Ida destroys the book with the 64 digit location written in it, and she eventually lets Hippolyta leave, but makes her promise to destroy the key, claiming she wants to stay and be left alone. Hippolyta does leave, but she does not destroy the key.
Jekyll In Hyde Park
Ruby (Letitia's sister) is approached by Caleb Braithwaite with a proposal. He needs someone to do odd jobs for him and also keep an eye on The Winthrop House. In return, he will give her a potion that will turn her into a beautiful red-haired white woman for a period of time. Ruby tries this and discovers it is real. She explores parts of Chicago as a white woman with freedom she never would have had as a black woman. She agrees to work for Caleb in this fashion.
One of the jobs he has her do is attend a meeting of representatives of different sorcerer lodges from around the country, in disguise as the red-head (who Ruby has named Hillary). There Caleb proposes to each lodge that they join forces, form a sort of union between them, to share knowledge and help each other. When asked who would lead this union, he suggests that they all meet back in Chicago in a few months on Midsummer's Day for a contest. Whoever has the strongest alchemy to display to the others, gets the title of their leader.
Later Ruby discovers that the potion is being made from the blood of a woman in a coma who Caleb keeps nearly frozen in a glass coffin in his basement. Ruby says she wants nothing more to do with him, but cannot bring herself to leave. The story ends with Caleb asking her to be sure of what she wants.
The Narrow House
Caleb Braithwaite asks Atticus and Montrose to find Henry Winthrop, the son of Hiram Winthrop. Henry took some of his father's books when he ran away, including his notebooks, and Caleb wants them. Atticus and Montrose embark on a journey to Aken, Illinois, where Henry is rumored to be. However, they soon find that since Henry ran off with a black woman who used to work at his father's house, they were both killed by a racist mob. At their house, Montrose meets the ghosts of Henry and his wife's family, who relive the last day of their lives every day (including the murder). Montrose finds Hiram's books, but decides to tell Caleb they found nothing there.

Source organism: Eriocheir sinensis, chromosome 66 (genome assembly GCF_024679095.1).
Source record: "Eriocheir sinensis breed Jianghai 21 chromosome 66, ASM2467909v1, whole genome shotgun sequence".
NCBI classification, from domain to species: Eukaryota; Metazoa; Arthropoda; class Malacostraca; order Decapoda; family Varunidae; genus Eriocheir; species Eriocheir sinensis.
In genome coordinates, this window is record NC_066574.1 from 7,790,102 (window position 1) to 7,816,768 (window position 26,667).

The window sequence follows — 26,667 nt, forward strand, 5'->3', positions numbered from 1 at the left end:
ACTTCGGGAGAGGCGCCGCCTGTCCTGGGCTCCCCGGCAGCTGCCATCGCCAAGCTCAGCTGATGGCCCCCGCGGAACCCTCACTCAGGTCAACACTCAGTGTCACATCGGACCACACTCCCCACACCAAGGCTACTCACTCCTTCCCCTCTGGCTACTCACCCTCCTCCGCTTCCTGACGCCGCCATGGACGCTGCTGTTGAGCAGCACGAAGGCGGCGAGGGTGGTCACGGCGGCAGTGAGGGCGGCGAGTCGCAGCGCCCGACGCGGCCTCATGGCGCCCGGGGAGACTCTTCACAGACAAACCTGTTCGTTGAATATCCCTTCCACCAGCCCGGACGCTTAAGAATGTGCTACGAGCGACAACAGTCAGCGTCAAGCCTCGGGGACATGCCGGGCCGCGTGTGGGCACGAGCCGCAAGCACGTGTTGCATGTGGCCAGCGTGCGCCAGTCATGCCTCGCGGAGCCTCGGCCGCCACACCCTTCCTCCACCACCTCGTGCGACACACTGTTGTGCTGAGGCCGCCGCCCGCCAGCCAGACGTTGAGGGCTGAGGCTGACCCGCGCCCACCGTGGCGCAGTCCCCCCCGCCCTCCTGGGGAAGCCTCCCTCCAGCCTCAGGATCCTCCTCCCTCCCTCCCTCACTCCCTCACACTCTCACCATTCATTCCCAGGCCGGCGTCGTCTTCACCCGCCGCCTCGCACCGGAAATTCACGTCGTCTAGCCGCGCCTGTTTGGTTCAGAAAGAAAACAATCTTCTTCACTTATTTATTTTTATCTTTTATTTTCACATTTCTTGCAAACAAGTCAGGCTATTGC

Horace and the Devil Doll
Cousin Horace makes an appearance in this chapter, after being approached by two detectives and Captain Lancaster. A comic book he drew was found near Hiram Winthrop's observatory, and they demand that Horace ask his mother Hippolyta about it and report back to them. Horace refuses to cooperate, so Lancaster casts a spell to prevent Horace from telling others about the situation, and to cause inanimate objects to move. Soon enough, Horace begins to notice all kinds of cartoons and photographs grinning at him, and a doll attacks him. Horace manages to use Scrabble tiles to spell out to Ruby what happened, and Ruby tells Caleb. Caleb reverses the curses, believing Lancaster thought Caleb ordered Hippolyta to snoop around the observatory. He thinks that Lancaster tried to kill Horace to punish Hippolyta for working with Caleb. Caleb devises a plan to kill Captain Lancaster.